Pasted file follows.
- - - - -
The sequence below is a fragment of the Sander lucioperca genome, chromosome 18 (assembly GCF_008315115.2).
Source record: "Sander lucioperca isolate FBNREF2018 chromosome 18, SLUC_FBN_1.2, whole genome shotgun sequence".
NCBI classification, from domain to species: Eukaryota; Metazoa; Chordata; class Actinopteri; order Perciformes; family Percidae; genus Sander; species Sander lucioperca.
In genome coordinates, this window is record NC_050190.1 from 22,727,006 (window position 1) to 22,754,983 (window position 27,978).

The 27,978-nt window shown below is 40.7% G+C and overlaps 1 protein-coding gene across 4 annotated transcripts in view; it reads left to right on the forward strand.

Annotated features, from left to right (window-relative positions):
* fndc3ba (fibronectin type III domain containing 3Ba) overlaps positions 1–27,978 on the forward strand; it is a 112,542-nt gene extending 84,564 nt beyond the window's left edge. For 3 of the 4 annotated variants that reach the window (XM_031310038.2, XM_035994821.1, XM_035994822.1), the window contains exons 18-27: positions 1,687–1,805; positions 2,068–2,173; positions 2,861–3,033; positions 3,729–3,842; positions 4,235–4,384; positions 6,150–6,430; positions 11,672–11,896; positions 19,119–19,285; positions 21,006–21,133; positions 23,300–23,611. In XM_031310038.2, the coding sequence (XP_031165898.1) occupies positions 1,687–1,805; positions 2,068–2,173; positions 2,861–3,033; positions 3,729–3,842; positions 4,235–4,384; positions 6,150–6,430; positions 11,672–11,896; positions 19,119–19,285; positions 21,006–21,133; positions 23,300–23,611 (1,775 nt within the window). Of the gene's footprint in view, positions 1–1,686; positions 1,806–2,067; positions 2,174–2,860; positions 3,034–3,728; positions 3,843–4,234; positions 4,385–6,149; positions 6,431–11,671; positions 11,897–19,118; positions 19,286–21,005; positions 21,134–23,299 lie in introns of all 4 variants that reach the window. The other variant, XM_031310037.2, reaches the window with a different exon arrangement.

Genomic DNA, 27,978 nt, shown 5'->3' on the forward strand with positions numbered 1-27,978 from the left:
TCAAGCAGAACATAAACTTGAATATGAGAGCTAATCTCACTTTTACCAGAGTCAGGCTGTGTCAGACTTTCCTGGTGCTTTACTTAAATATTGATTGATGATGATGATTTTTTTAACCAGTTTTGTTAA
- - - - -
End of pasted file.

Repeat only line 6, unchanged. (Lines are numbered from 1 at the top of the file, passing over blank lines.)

Annotated features, from left to right (window-relative positions):